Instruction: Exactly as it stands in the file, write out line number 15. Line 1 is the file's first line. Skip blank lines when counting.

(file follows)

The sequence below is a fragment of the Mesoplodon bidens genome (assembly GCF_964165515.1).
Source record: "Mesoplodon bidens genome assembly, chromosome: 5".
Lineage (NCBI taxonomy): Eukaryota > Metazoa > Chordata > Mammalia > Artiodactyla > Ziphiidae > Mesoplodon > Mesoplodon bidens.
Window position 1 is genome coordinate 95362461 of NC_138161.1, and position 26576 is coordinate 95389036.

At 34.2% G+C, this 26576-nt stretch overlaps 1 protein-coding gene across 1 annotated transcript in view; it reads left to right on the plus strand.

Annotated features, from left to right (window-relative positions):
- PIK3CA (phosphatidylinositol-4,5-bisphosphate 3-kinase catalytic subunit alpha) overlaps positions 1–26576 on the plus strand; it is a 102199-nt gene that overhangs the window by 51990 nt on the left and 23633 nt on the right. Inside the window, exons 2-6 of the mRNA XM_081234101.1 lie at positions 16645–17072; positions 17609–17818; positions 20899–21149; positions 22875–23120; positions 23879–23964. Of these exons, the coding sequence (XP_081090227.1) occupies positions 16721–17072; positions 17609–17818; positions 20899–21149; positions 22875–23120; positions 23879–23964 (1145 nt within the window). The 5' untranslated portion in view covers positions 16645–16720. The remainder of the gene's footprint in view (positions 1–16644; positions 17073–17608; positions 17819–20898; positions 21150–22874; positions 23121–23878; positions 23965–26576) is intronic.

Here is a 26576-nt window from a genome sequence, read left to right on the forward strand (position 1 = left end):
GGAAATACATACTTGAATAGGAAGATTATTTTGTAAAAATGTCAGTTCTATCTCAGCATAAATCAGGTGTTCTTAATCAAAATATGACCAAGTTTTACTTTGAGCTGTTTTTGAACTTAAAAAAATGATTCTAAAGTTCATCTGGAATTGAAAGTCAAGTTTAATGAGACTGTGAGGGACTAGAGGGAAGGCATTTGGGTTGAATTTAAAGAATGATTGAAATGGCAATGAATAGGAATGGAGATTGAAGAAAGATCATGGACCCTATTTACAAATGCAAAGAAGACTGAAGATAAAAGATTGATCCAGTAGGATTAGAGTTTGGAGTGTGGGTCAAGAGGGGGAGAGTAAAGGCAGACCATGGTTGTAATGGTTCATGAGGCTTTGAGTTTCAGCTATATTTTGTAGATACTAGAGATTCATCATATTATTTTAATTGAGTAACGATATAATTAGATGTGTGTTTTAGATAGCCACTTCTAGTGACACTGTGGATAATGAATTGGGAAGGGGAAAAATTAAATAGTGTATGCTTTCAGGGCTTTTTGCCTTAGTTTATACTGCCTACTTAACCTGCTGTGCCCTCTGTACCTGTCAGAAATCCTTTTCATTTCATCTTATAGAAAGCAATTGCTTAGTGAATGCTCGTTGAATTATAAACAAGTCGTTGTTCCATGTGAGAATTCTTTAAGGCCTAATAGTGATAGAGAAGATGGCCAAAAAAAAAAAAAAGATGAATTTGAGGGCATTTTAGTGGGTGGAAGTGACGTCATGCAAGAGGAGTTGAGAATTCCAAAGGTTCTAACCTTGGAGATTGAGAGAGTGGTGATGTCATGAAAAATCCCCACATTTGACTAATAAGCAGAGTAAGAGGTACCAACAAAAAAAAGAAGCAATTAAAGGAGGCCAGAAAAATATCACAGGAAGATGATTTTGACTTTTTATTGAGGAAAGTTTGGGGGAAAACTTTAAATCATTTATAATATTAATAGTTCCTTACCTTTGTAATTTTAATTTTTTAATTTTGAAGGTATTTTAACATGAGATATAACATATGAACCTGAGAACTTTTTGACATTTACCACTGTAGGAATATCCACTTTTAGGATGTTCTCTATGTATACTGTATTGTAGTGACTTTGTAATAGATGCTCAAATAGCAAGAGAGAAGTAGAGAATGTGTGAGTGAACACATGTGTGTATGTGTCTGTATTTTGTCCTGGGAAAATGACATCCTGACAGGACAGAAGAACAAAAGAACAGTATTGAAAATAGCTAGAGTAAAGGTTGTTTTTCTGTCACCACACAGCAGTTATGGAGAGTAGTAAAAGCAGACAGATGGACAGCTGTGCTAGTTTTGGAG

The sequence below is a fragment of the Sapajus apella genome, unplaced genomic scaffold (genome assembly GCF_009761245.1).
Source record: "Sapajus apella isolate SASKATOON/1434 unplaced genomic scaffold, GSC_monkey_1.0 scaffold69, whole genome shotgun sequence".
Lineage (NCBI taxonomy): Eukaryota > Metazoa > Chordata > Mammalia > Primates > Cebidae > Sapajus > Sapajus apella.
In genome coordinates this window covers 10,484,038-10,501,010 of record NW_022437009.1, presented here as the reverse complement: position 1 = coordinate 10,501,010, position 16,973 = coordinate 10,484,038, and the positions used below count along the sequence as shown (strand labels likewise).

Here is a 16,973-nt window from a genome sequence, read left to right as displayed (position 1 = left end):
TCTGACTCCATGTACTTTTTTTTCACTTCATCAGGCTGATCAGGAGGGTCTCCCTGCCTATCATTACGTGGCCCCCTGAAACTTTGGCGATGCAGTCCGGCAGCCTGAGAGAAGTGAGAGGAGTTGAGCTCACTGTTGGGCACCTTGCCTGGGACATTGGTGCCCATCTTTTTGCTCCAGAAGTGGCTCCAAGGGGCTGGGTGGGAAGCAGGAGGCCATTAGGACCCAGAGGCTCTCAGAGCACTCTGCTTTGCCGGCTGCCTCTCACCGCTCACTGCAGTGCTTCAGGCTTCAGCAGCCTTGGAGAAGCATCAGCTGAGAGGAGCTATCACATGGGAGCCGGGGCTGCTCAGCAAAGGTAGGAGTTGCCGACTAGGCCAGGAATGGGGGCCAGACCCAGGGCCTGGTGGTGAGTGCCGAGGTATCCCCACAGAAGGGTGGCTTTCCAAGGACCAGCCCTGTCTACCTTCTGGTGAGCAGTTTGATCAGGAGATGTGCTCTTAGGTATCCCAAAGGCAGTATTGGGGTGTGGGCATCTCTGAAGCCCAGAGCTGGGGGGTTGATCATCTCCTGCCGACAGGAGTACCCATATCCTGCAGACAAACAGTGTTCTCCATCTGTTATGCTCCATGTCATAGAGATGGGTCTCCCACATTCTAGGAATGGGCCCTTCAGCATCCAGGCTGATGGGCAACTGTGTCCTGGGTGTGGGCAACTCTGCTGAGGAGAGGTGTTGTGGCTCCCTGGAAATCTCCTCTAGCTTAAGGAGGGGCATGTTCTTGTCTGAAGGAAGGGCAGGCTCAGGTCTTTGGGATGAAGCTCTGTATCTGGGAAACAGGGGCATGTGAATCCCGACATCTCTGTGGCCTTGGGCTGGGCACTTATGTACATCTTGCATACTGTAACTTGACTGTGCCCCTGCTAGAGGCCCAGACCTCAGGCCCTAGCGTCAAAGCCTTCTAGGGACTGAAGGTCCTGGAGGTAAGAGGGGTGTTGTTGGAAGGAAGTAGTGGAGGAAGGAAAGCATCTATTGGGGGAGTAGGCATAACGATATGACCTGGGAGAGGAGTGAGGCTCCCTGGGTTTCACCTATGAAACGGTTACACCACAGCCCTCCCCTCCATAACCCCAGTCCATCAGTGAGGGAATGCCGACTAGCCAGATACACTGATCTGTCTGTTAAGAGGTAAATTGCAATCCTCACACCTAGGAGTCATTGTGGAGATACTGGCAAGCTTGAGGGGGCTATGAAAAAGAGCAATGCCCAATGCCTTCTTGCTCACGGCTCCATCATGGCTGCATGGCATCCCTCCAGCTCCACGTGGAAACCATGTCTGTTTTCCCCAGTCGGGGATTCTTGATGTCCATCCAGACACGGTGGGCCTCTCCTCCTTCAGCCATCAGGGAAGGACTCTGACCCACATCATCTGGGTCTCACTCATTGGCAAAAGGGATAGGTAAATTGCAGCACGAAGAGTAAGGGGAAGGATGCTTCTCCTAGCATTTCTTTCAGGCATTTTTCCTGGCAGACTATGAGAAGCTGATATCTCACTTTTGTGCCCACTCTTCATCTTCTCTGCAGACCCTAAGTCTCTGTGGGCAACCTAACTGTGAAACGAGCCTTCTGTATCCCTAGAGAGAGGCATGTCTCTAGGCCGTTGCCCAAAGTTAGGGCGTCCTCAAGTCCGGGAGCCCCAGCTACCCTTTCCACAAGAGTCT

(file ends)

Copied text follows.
TCTGACTCCATGTACTTTTTTTTCACTTCATCAGGCTGATCAGGAGGGTCTCCCTGCCTATCATTACGTGGCCCCCTGAAACTTTGGCGATGCAGTCCGGCAGCCTGAGAGAAGTGAGAGGAGTTGAGCTCACTGTTGGGCACCTTGCCTGGGACATTGGTGCCCATCTTTTTGCTCCAGAAGTGGCTCCAAGGGGCTGGGTGGGAAGCAGGAGGCCATTAGGACCCAGAGGCTCTCAGAGCACTCTGCTTTGCCGGCTGCCTCTCACCGCTCACTGCAGTGCTTCAGGCTTCAGCAGCCTTGGAGAAGCATCAGCTGAGAGGAGCTATCACATGGGAGCCGGGGCTGCTCAGCAAAGGTAGGAGTTGCCGACTAGGCCAGGAATGGGGGCCAGACCCAGGGCCTGGTGGTGAGTGCCGAGGTATCCCCACAGAAGGGTGGCTTTCCAAGGACCAGCCCTGTCTACCTTCTGGTGAGCAGTTTGATCAGGAGATGTGCTCTTAGGTATCCCAAAGGCAGTATTGGGGTGTGGGCATCTCTGAAGCCCAGAGCTGGGGGGTTGATCATCTCCTGCCGACAGGAGTACCCATATCCTGCAGACAAACAGTGTTCTCCATCTGTTATGCTCCATGTCATAGAGATGGGTCTCCCACATTCTAGGAATGGGCCCTTCAGCATCCAGGCTGATGGGCAACTGTGTCCTGGGTGTGGGCAACTCTGCTGAGGAGAGGTGTTGTGGCTCCCTGGAAATCTCCTCTAGCTTAAGGAGGGGCATGTTCTTGTCTGAAGGAAGGGCAGGCTCAGGTCTTTGGGATGAAGCTCTGTATCTGGGAAACAGGGGCATGTGAATCCCGACATCTCTGTGGCCTTGGGCTGGGCACTTATGTACATCTTGCATACTGTAACTTGACTGTGCCCCTGCTAGAGGCCCAGACCTCAGGCCCTAGCGTCAAAGCCTTCTAGGGACTGAAGGTCCTGGAGGTAAGAGGGGTGTTGTTGGAAGGAAGTAGTGGAGGAAGGAAAGCATCTATTGGGGGAGTAGGCATAACGATATGACCTGGGAGAGGAGTGAGGCTCCCTGGGTTTCACCTATGAAACGGTTACACCACAGCCCTCCCCTCCATAACCCCAGTCCATCAGTGAGGGAATGCCGACTAGCCAGATACACTGATCTGTCTGTTAAGAGGTAAATTGCAATCCTCACACCTAGGAGTCATTGTGGAGATACTGGCAAGCTTGAGGGGGCTATGAAAAAGAGCAATGCCCAATGCCTTCTTGCTCACGGCTCCATCATGGCTGCATGGCATCCCTCCAGCTCCACGTGGAAACCATGTCTGTTTTCCCCAGTCGGGGATTCTTGATGTCCATCCAGACACGGTGGGCCTCTCCTCCTTCAGCCATCAGGGAAGGACTCTGACCCACATCATCTGGGTCTCACTCATTGGCAAAAGGGATAGGTAAATTGCAGCACGAAGAGTAAGGGGAAGGATGCTTCTCCTAGCATTTCTTTCAGGCATTTTTCCTGGCAGACTATGAGAAGCTGATATCTCACTTTTGTGCCCACTCTTCATCTTCTCTGCAGACCCTAAGTCTCTGTGGGCAACCTAACTGTGAAACGAGCCTTCTGTATCCCTAGAGAGAGGCATGTCTCTAGGCCGTTGCCCAAAGTTAGGGCGTCCTCAAGTCCGGGAGCCCCAGCTACCCTTTCCACAAGAGTCT